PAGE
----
Emilia: Briefly going back to the ‘My Dog Tulip’ title issue (which gets translated as La mia cagna Tulip in the Italian translation of Bennett’s TUR), let me mention that, as I have hinted at above[7], the name of the dog of which Tulip is the fictional counterpart was Queenie (as we learn in TUR) and this name has curiously become Reginetta in Monica’s translation (actually the only proper name that is translated in the book). Unlike Monica, I do not think that Reginetta sounds like an obvious choice for a gay person’s dog name[8]. Quite the opposite, I believe that, had Monica or the Adelphi editors decided to leave it unchanged, Queenie would have sounded nearly as suggestive of the gay world in Italian as it is in English ─ Queenie was actually changed to Tulip when My Dog Tulip came out because the publisher thought the name would encourage jokes about its author’s sexual orientation. Indeed, I am of the opinion that quite a straightforward mental association of the name Queenie is with the band Queen, whose vocalist Freddie Mercury was widely known to be gay. Let me offer an extract from the book to rest my case. It will hopefully provide an opportunity to read more closely into the utterance where the name appears with all its most provokingly gay associations (the dog’s name is in bold in the text for clearer reference; the phrase appearing four times in square brackets is mine, again used for reference):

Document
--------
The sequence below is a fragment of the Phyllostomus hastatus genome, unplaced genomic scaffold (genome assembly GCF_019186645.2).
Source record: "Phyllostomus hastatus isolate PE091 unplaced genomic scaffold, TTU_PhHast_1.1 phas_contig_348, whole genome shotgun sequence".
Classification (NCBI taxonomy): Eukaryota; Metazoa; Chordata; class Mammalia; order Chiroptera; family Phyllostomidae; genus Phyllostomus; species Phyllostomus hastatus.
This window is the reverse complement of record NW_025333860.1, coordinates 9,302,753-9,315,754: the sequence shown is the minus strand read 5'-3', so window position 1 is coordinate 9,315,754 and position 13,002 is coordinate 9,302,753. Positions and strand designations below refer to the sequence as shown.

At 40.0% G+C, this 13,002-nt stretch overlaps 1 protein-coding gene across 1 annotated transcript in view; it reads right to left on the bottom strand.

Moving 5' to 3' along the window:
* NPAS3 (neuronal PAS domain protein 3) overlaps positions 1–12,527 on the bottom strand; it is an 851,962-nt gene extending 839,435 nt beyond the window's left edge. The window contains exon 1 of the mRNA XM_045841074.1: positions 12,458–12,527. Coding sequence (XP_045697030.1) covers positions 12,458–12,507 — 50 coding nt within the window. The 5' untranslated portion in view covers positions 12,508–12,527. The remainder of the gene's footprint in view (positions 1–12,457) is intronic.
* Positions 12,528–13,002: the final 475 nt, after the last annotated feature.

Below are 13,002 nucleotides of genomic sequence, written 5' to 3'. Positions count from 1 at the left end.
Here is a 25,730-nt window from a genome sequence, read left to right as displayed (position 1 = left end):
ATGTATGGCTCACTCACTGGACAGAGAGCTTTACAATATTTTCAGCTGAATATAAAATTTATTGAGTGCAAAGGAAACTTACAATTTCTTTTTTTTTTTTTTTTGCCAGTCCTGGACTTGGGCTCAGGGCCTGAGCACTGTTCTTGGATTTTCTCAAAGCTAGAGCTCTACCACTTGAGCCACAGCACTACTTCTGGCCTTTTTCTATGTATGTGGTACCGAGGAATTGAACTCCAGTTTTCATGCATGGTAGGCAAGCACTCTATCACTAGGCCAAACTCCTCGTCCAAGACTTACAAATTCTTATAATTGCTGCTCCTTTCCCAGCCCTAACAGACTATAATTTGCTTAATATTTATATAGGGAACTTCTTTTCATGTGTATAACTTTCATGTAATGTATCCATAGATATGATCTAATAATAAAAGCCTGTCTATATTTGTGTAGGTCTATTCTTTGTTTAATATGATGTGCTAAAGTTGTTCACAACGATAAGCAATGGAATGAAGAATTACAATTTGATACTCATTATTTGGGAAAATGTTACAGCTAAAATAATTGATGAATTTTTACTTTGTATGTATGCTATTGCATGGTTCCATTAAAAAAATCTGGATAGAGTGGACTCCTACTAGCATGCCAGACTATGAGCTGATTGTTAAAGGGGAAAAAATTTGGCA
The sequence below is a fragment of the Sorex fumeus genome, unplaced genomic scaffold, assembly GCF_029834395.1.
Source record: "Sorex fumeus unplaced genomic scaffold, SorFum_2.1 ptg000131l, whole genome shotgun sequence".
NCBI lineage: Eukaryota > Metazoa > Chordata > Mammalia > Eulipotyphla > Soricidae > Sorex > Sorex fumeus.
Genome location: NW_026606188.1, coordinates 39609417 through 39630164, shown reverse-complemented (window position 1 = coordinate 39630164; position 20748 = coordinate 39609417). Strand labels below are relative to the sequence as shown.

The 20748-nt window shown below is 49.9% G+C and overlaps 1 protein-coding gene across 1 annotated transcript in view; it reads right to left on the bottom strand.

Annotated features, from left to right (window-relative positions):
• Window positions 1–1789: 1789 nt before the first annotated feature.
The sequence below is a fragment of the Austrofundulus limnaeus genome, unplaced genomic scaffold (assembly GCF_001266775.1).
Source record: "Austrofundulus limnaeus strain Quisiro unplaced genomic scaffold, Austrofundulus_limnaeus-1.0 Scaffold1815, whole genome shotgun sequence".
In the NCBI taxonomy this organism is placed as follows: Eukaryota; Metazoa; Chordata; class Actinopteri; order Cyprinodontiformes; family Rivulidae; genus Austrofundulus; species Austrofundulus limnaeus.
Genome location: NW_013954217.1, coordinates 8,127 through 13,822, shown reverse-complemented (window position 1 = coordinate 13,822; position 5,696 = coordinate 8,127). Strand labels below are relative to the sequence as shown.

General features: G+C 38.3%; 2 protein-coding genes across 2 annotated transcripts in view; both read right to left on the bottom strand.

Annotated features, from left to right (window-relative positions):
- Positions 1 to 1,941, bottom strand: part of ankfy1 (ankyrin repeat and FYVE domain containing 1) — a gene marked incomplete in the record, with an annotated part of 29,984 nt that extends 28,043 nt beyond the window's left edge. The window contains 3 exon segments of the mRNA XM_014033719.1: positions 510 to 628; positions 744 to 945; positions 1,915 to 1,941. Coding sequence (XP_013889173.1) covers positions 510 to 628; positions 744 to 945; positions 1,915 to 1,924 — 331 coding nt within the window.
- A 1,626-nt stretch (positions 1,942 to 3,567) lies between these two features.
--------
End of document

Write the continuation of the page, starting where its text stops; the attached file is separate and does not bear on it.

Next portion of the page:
«Tulip» disse più tardi la regina a Norman. «Che strano nome per una cagna [‘dog’ in the English version]». «La storia è romanzata, Maestà, ma l’autore una cagna [‘dog’ in the English version] ce l’aveva veramente, un pastore tedesco». (Non le disse che si chiamava Reginetta [‘Queenie’ in the English version]). «Quindi fuor di finzione è un libro autobiografico». «Oh, » disse la regina «Ma perché fingere?» Norman pensò che l’avrebbe scoperto leggendo il libro, ma lo tenne per sé. «Tutti i suoi amici detestavano quella cagna [‘dog’ in the English version], Maestà». «Ci siamo passati tutti, disse lei, e Norman annuì con aria solenne, perché anche i cani reali erano generalmente invisi. La regina sorrise. Che fortuna aver trovato Norman! Sapeva di incutere soggezione; pochi domestici riuscivano ad essere spontanei con lei. Ma Norman, per quanto strambo, era solo e soltanto se stesso. Una vera rarità.